“The leaders of all three opposition parties insist that what Canadians face is a crisis of the Liberal Party, not a national crisis. Formally, they are right,” wrote James Laxer, political science professor in York’s Atkinson Faculty of Liberal & Professional Studies, in The Globe and Mail April 26. “The problem is that the imminent demise of the Liberal Party and government will trigger a fundamental national crisis that has been implicit in the structure of Canadian politics since 1993. Since the federal election of that year, Canadian political parties have been divided into two essential groups. First, there are the parties of what we can call the “Canadian system,” the Liberals and the NDP,” he wrote. “Then, there are the parties of radical decentralization, the Conservatives…and the Bloc Québécois. An immediate federal election, with Canadians fixated on the sponsorship scandal, is almost certain to put the federal government and Canadian politics squarely in the hands of the two parties of radical decentralization.”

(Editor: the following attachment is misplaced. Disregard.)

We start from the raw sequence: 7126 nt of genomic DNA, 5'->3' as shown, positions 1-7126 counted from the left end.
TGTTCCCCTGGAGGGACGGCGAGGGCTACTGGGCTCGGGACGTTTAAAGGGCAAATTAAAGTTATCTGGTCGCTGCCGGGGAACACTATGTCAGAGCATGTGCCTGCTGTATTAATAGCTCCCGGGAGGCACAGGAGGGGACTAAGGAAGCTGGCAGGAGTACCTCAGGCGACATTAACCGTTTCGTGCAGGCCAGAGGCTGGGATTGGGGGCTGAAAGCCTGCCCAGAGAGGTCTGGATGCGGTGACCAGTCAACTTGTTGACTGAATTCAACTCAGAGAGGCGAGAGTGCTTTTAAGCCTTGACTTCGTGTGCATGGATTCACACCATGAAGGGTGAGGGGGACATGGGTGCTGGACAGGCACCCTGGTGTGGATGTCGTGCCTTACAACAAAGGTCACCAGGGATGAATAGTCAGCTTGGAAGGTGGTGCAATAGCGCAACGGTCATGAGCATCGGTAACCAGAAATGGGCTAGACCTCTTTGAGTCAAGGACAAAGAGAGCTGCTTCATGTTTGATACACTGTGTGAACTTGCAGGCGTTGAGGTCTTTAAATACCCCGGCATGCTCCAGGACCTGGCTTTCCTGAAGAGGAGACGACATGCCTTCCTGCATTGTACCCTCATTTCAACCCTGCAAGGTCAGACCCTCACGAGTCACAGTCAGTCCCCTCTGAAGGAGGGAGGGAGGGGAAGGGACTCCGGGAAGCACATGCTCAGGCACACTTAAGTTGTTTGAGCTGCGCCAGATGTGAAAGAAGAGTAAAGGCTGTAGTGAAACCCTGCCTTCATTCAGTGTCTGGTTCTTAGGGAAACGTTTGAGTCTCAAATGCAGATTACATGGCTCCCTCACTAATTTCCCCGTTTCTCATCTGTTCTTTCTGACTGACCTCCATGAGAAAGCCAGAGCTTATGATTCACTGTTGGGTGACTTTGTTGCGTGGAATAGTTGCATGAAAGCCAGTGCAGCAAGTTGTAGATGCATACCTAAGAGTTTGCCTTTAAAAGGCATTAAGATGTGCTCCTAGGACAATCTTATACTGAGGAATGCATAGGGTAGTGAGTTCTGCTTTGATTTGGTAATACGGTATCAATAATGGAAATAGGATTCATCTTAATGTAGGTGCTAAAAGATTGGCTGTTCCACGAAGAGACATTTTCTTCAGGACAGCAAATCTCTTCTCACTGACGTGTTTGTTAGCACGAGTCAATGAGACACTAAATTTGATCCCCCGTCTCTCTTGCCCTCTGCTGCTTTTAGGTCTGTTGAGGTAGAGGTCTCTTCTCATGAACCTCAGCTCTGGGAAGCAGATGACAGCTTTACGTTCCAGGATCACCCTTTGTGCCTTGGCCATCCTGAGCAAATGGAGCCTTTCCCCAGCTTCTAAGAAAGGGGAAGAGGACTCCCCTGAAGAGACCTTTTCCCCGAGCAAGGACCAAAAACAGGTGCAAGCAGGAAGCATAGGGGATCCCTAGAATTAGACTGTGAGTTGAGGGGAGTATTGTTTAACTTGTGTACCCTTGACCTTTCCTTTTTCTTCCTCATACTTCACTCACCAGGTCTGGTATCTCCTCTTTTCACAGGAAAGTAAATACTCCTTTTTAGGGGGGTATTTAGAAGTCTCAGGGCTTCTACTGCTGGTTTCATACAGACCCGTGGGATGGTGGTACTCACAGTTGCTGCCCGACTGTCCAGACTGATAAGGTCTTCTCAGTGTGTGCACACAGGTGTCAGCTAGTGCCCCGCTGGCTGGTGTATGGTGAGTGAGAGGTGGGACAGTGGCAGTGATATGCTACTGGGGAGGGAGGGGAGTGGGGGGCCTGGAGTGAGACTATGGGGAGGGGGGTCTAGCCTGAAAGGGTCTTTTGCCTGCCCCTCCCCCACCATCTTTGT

US universities wooing more Canadians

Patrick Monahan, dean at York University’s Osgoode Hall Law School, said Canadian academic leaders are becoming more sought after, which means Canadian institutions will have to work harder to attract and retain the talent, reported the National Post April 26. He was commenting on the University of Pennsylvania’s appointment of University of Toronto law dean Ron Daniels as vice-president and provost.

Canada’s African development money ‘minuscule’, says prof

“The current Canadian investment in Africa is minuscule,” says Bernie Wolf, an economics professor at York University’s Schulich School of Business, reported the Toronto Star April 26 following Ottawa’s announced pledge of $100 million for the Canada Investment Fund for Africa. “Because the people there have low per-capita income, they don’t have much buying power. And there’s cheap labour in Asia, too.” The investment fund will help mitigate some of the potential shortfalls of investing in Africa, Wolf said. “CIFA offers risk-sharing with the government to get Canadian companies to give a second look at Africa,” explained Wolf. “It’s an attempt to get a chain reaction to get other investors interested.”

Tax system appears progressive